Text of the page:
Pusher 2: With Blood on my Hands Made in: Denmark Language: Danish Director: Nicolas Winding Refn Starring: Mads Mikkelsen, Leif Sylvester, Anne Sørensen, Maria Erwolter, Kurt Nielsen, Øyvind Hagen-Traberg Year: 2004
Synopsis: Taking place several years after the first of Nicolas Winding Refn's drug movies, this one follows small-time crook Tonny (Mads Mikkelsen), who, as you may recall, got his head bashed in during the first film.
After doing hard time, Tonny returns to his crime boss father, better known as the Duke (Leif Sylvester). After a chilly reception, it becomes quite clear that Tonny's practically been disowned, and that gaining acceptance in his father's business will be nearly impossible.
Far from being rehabilitated during his time behind bars, Tonny's criminal behavior and overall poor judgment remain perfectly intact and soon he finds himself doing stupid stuff again. He steals cars, visits nasty hookers, and tokes up.
Then he accompanies his friend Kurt (Kurt Nielsen) to a drug deal that ends up going wrong. Although it wasn't Tonny fault, he gets dragged into helping Kurt resort to extreme measures to solve the dilemma.
And soon Tonny learns that he may have had a child with Charlotte (Anne Sørensen), a young woman who's slept with just about everyone in Scandinavia. While getting used to the idea of fatherhood, Tonny has to find a way to deal with the serious issues he has with his own father...but not until he does more lines of coke than a rock star...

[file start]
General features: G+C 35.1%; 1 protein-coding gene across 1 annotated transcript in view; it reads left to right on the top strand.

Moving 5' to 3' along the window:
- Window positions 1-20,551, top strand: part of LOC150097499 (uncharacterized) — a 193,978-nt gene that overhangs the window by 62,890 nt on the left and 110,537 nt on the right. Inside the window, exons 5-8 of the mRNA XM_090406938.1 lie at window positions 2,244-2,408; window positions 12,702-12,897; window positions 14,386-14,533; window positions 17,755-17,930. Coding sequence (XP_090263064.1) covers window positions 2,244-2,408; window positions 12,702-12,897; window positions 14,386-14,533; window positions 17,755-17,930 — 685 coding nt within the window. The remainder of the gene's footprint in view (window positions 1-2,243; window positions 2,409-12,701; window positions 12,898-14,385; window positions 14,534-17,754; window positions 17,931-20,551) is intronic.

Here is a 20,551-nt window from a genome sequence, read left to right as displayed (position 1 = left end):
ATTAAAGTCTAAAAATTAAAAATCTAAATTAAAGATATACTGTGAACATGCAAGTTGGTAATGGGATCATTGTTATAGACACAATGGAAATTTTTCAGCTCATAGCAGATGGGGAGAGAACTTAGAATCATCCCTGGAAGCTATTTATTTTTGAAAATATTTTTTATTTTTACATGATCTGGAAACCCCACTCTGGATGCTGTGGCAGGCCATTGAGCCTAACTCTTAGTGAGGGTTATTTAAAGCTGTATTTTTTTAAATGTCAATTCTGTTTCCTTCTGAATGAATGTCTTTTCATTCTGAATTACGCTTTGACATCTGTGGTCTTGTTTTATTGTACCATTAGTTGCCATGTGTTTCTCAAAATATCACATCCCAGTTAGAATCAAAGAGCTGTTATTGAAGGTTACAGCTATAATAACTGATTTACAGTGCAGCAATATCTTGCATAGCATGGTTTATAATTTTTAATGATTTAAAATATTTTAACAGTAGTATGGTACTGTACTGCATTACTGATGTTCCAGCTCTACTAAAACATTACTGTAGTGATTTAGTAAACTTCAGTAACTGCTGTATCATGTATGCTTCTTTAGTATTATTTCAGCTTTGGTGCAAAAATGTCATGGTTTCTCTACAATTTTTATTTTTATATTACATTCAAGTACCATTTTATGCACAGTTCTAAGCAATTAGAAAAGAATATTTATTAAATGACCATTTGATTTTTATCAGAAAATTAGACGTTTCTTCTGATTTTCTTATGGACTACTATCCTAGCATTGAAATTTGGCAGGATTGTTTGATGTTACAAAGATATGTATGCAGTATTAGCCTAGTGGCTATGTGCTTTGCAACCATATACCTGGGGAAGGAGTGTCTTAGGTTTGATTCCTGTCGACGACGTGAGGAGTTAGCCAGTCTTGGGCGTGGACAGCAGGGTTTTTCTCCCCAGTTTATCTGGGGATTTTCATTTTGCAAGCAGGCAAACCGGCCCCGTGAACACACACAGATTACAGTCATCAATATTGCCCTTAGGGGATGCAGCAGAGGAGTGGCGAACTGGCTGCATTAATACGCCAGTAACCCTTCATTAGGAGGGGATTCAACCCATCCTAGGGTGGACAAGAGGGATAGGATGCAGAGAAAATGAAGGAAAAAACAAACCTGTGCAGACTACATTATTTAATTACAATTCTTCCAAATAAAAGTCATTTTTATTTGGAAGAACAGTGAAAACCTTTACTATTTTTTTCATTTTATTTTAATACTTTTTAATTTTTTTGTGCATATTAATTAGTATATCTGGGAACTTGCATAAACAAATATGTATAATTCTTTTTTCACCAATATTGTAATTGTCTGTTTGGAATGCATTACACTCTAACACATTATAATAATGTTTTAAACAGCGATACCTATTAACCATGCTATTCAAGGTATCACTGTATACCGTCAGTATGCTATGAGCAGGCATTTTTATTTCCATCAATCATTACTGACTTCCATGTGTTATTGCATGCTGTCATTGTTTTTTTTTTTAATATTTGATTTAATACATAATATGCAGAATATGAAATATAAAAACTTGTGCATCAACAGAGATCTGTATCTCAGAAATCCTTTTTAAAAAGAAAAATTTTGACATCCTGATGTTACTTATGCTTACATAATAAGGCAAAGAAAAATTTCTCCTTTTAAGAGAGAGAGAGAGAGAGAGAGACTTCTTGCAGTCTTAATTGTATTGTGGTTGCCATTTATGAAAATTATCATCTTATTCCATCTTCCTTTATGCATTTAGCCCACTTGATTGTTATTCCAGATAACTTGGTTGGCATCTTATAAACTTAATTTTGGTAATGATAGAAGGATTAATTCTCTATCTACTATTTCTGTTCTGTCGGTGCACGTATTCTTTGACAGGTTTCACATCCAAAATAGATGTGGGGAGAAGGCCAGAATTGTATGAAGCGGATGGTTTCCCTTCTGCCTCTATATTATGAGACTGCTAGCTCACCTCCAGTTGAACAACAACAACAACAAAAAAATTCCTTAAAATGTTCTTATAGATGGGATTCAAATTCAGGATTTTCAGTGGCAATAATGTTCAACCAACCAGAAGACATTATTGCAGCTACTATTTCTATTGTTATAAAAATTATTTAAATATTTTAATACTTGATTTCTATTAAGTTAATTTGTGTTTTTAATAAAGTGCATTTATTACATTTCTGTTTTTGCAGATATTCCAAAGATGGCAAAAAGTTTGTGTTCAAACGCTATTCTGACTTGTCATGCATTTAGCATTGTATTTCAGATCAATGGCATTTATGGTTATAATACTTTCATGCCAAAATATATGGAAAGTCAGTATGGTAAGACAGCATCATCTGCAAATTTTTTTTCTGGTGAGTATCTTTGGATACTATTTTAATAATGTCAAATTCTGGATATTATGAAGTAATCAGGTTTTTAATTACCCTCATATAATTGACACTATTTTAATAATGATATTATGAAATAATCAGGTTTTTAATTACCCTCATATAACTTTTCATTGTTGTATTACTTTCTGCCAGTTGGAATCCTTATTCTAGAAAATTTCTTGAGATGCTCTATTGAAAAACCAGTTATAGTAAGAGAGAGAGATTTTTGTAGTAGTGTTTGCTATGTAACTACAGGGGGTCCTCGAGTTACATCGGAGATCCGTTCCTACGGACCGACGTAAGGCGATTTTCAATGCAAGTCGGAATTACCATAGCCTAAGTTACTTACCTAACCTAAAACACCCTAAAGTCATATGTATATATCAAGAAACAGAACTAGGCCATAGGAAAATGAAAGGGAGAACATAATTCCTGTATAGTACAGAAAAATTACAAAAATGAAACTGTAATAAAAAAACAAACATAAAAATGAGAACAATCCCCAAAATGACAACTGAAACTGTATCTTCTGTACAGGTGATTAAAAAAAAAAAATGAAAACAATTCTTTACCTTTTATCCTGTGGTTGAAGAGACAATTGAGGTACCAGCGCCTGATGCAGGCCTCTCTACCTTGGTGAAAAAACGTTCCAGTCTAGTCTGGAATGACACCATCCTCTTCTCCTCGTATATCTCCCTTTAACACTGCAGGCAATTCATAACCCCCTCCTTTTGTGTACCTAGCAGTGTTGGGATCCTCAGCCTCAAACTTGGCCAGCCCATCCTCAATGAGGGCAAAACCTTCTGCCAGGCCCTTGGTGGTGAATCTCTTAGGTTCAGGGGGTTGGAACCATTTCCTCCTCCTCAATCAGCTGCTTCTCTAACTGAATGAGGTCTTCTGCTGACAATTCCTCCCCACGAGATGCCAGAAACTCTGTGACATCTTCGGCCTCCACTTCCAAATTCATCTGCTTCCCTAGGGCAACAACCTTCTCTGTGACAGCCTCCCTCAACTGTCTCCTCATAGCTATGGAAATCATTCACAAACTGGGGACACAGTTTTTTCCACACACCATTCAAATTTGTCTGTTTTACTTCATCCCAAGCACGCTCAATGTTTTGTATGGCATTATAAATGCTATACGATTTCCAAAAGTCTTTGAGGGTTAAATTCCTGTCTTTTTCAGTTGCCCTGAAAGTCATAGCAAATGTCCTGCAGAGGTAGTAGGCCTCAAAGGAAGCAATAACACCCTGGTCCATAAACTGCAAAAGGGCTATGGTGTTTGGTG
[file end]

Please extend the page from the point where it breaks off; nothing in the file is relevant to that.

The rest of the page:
Remarks: According to director Nicolas Winding Refn, the storyline of Pusher 2 isn't very important. In fact, there isn't much of a plot at all.
This foreign film is mainly a series of detailed character studies and bad situations that we see Tonny get himself into. The grittiness and feel of the first Pusher movie is present here, but this equally depressing sequel is more technically refined and flows a little more smoothly.
According to Refn, the typical Scandinavian style of filmmaking is very structured: scripts are meticulously crafted and actors are all professionally trained. In Pusher 2, however, Refn goes against the grain, and with the exception of Mads Mikkelsen, casts mainly non-actors to achieve a realistic portrayal of a troubled segment of working class life.
I would say the intended effect is successful, as I would have never guessed that many of the main characters were played by ordinary people. They are all well developed, and in many ways, you'll care about them. There's a complexity and vulnerability in the dim-witted Tonny that I admit is quite intriguing.
Mads Mikkelsen's character is not nearly as foul and obscene as he was in the first film, but that's not saying much. Pusher 2 is every bit as disturbing, violent, and profane as its predecessor.
The most depressing thing for me is that this is part of a trilogy, so I still have Pusher 3 to get through.
Who would like this movie: Although this drug movie is very well made and Refn does a great job making the story realistic, this film is definitely not for everyone. I've said it before and I'll say it again: this movie's depressing and hard to watch in places.
You'd like this film if you are very familiar with the underground lifestyle, or if you'll likely to get something out of it if you're a big fan of shows like The Sopranos.
Refn examines this side of life with respect and a sincere effort at being authentic, and not as an educated person from the outside looking in with well-meaning but condescending sympathy.